Their burgers are some of the best in town. Taco night is every Tuesday and Friday. And their fresh and fried oysters are more legendary than their lore. Tim’s recipe draws people back year after year.
Chester’s Club is a local staple of many generations. They keep it simple. It’s cash only; the closest thing to social media is an unofficial Facebook page. So, be sure to bring your dollars and an appetite.
Our final stops on the Family Flavors of South Bend culinary tour differ from your traditional brick-and-mortar restaurants. But you cannot ignore their lip-smacking contributions to the regional menu.
South Bend Products Retail
The newest member of the family flavors of South Bend has roots dating back to 1912. South Bend Products Retail is a subsidiary of Northern Fish Products, a five generations family-owned company. In June of 2023, they opened their retail storefront, and tastebuds in town could not be happier.
An early goal of the store was to offer local food for the local community, sold at a fair price. They believe in a boat-to-table philosophy, so the store carries fresh fish, most of which come from local fleets. Their offerings change based on the season. Wild-caught Bornstein shrimp, king salmon, halibut, rockfish, and more fill their ice-packed cases. And their local commitment does not end at seafood. In addition to treasures from the sea, they collaborate with local farmers to bring fresh, seasonal fruits and veggies to the market.
And their prepared food is flying off the shelf. Jalapeno, cilantro, and lime perfume their spicy smoked salmon dip. They toss their deliciously divine seaweed salad in a light sesame dressing for the adventurous palate. And their fresh crab or octopus ceviche is being snatched up as fast as they can make it. All recipes are house-created, meaning there is a little extra love in each container. And if you’re on the fence about any options, they will gladly provide samples to help you decide.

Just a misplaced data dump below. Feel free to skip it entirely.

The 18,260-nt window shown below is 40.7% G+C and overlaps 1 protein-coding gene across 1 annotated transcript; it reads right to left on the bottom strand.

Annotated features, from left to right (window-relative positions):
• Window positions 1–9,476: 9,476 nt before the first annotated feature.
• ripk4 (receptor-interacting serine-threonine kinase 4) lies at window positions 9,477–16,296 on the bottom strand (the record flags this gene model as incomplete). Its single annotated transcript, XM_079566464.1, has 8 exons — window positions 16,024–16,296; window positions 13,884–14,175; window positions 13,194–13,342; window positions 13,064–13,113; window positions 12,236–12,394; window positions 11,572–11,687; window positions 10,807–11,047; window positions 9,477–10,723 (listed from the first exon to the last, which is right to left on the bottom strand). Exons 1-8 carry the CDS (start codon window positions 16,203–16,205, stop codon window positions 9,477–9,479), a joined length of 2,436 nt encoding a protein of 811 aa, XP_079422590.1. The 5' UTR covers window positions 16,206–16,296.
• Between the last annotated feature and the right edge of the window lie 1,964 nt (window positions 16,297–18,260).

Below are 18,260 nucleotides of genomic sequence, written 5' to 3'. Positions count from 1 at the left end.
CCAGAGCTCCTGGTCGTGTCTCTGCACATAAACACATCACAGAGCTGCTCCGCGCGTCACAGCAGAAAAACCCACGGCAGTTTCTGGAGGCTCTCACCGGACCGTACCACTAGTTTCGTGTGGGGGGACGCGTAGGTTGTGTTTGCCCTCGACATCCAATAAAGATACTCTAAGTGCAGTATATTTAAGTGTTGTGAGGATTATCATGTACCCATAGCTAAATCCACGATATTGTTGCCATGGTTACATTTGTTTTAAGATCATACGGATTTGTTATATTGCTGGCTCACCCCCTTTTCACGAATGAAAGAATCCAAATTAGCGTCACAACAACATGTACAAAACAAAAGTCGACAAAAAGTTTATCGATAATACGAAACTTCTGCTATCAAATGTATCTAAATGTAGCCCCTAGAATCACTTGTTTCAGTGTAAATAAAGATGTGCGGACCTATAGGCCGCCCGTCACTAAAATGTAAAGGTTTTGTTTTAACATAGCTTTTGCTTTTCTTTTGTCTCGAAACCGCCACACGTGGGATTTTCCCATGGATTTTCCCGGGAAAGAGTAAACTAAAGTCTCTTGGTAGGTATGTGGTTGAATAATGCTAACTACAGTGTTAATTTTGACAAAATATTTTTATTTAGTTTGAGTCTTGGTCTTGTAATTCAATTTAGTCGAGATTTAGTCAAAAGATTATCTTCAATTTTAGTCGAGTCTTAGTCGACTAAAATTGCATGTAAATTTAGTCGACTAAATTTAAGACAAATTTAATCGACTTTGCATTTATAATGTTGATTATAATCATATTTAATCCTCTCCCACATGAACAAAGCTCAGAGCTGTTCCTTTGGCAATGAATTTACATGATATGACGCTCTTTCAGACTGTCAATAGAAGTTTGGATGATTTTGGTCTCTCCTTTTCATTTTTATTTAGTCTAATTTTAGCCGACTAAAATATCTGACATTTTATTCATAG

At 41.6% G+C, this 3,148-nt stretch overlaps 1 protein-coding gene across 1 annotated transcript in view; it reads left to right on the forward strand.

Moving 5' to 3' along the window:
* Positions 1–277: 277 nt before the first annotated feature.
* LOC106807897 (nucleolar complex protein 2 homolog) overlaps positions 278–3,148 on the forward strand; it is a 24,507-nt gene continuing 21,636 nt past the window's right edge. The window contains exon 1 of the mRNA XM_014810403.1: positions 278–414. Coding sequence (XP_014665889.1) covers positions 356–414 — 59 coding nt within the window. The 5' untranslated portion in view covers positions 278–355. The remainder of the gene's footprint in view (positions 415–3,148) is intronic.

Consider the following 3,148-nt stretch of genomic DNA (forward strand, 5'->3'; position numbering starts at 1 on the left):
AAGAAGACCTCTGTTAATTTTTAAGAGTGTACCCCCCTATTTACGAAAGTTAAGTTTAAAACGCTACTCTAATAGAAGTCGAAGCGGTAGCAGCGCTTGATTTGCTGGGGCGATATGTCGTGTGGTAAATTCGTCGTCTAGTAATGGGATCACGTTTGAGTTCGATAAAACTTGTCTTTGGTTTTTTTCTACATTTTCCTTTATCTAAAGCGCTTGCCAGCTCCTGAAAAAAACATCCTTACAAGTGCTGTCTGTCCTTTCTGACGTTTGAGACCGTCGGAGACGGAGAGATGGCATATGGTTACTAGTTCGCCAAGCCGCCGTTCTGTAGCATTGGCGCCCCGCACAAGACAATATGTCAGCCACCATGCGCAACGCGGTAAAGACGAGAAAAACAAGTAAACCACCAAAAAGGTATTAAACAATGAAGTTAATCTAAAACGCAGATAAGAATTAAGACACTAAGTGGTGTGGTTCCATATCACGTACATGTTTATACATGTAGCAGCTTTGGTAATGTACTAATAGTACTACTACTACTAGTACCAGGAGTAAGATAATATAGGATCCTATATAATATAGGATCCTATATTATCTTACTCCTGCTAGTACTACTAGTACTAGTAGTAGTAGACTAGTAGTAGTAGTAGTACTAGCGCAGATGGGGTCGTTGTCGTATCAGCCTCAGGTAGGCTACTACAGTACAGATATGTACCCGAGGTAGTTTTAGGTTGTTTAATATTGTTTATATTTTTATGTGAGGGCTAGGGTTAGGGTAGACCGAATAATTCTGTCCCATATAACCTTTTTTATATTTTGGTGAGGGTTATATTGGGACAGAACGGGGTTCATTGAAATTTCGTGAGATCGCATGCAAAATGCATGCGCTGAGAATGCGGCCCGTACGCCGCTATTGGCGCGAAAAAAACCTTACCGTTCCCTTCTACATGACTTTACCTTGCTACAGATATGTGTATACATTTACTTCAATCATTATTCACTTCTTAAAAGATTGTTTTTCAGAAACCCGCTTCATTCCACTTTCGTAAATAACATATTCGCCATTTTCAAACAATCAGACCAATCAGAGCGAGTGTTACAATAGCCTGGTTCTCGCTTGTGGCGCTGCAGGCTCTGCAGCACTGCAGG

With plans to continue to expand its options, South Bend Products Retail is quickly cementing its niche in the culinary marketplace.
The Beach Bus Shave Ice
What do traditional shave ice, a father-daughter duo, and an authentic Volkswagen van have in common? They happen to be one of the coolest family flavors of South Bend.
Before Brooke launched The Cove Coffee Co., she and her dad created the mobile Beach Bus Shave Ice. And for five summers, it’s been grooving through the city.
The backdrop of the operation is a well-loved, red-patinaed VW bus that roams into various retail outlets and local festivals during the summer months. Their “storefront” is a tin-roofed, thatched pop-up stand, and surfboards function as their countertop and menu. It is an island vibe on wheels, immediately giving you the aloha spirit.
Their shave ice is the real deal. A Japanese-made, hand-cranked ice shaver creates the pillowy soft ice bed. They drizzle the frozen flakes with your favorite sweet, gourmet Monin syrups flavors. People line up for their Triple Coconut, a frosty mix of coconut shave ice snowcapped with coconut cream and toasted coconut flakes. Their refreshing Huckleberry and Lavender is a combo of fresh flavors that will delight your tongue. And if you’re feeling frisky, top your tundra treat with Chamoy or Tajin and make your tastebuds tingle.
This coastal snack is seasonal, so follow their social pages to ensure you know where they’ll be rolling next. And be sure to call it shave ice (not shaved ice), like a true island local!
The town of South Bend doesn’t put on any airs, but it knows how to set the table. It is a region of authenticity that you can taste in every bite. Sample the family flavors of South Bend for yourself and become one of the family. Don’t forget to tag your meal and follow our blog for more tasty adventures.
By: Danelle Dodds
Danelle is an international traveler, road tripper, writer, and artist. She firmly believes in testing the limits of word count, mileage, and AYCE sushi.